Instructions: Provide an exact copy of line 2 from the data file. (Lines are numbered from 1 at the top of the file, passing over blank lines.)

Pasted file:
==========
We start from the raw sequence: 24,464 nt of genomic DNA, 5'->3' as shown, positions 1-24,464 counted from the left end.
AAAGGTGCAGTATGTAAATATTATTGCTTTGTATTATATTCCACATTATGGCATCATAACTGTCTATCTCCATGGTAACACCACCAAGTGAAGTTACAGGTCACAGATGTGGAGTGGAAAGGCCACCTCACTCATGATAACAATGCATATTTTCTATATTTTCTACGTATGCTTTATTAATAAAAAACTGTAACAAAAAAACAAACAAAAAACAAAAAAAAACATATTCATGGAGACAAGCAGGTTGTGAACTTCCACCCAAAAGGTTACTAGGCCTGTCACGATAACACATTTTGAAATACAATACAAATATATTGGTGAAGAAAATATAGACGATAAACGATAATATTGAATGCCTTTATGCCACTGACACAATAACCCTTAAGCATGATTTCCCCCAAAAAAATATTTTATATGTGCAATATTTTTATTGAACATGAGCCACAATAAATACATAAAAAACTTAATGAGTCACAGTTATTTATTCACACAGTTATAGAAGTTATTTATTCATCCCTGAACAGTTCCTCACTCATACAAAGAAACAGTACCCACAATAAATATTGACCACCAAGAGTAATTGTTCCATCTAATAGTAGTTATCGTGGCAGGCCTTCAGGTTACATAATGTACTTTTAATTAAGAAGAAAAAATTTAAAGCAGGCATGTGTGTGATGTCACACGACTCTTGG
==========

AAAGGTGCAGTATGTAAATATTATTGCTTTGTATTATATTCCACATTATGGCATCATAACTGTCTATCTCCATGGTAACACCACCAAGTGAAGTTACAGGTCACAGATGTGGAGTGGAAAGGCCACCTCACTCATGATAACAATGCATATTTTCTATATTTTCTACGTATGCTTTATTAATAAAAAACTGTAACAAAAAAACAAACAAAAAACAAAAAAAAACATATTCATGGAGACAAGCAGGTTGTGAACTTCCACCCAAAAGGTTACTAGGCCTGTCACGATAACACATTTTGAAATACAATACAAATATATTGGTGAAGAAAATATAGACGATAAACGATAATATTGAATGCCTTTATGCCACTGACACAATAACCCTTAAGCATGATTTCCCCCAAAAAAATATTTTATATGTGCAATATTTTTATTGAACATGAGCCACAATAAATACATAAAAAACTTAATGAGTCACAGTTATTTATTCACACAGTTATAGAAGTTATTTATTCATCCCTGAACAGTTCCTCACTCATACAAAGAAACAGTACCCACAATAAATATTGACCACCAAGAGTAATTGTTCCATCTAATAGTAGTTATCGTGGCAGGCCTTCAGGTTACATAATGTACTTTTAATTAAGAAGAAAAAATTTAAAGCAGGCATGTGTGTGATGTCACACGACTCTTGG